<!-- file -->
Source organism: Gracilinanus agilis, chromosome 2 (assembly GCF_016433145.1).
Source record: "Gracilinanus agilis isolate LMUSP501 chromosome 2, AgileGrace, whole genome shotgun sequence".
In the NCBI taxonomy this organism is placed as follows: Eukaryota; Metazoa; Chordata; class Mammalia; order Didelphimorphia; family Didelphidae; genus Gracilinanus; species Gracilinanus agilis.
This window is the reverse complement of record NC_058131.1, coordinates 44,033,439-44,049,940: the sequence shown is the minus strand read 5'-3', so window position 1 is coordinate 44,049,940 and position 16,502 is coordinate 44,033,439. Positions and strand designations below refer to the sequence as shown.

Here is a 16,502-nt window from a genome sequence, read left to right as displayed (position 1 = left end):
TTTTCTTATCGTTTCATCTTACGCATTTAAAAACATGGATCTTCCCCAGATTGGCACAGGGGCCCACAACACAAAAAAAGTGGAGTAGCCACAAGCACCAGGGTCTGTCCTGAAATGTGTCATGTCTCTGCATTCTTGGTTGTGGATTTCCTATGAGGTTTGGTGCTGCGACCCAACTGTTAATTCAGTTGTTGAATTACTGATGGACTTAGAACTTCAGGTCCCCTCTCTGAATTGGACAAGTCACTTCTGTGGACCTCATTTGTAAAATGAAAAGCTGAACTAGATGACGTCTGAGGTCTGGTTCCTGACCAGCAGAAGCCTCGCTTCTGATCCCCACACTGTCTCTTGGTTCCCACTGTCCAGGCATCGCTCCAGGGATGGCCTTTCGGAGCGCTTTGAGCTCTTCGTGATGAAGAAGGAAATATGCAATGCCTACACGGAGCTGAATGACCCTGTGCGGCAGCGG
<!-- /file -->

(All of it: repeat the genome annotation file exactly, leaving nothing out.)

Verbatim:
Source organism: Gracilinanus agilis, chromosome 2 (assembly GCF_016433145.1).
Source record: "Gracilinanus agilis isolate LMUSP501 chromosome 2, AgileGrace, whole genome shotgun sequence".
In the NCBI taxonomy this organism is placed as follows: Eukaryota; Metazoa; Chordata; class Mammalia; order Didelphimorphia; family Didelphidae; genus Gracilinanus; species Gracilinanus agilis.
This window is the reverse complement of record NC_058131.1, coordinates 44,033,439-44,049,940: the sequence shown is the minus strand read 5'-3', so window position 1 is coordinate 44,049,940 and position 16,502 is coordinate 44,033,439. Positions and strand designations below refer to the sequence as shown.

Here is a 16,502-nt window from a genome sequence, read left to right as displayed (position 1 = left end):
TTTTCTTATCGTTTCATCTTACGCATTTAAAAACATGGATCTTCCCCAGATTGGCACAGGGGCCCACAACACAAAAAAAGTGGAGTAGCCACAAGCACCAGGGTCTGTCCTGAAATGTGTCATGTCTCTGCATTCTTGGTTGTGGATTTCCTATGAGGTTTGGTGCTGCGACCCAACTGTTAATTCAGTTGTTGAATTACTGATGGACTTAGAACTTCAGGTCCCCTCTCTGAATTGGACAAGTCACTTCTGTGGACCTCATTTGTAAAATGAAAAGCTGAACTAGATGACGTCTGAGGTCTGGTTCCTGACCAGCAGAAGCCTCGCTTCTGATCCCCACACTGTCTCTTGGTTCCCACTGTCCAGGCATCGCTCCAGGGATGGCCTTTCGGAGCGCTTTGAGCTCTTCGTGATGAAGAAGGAAATATGCAATGCCTACACGGAGCTGAATGACCCTGTGCGGCAGCGG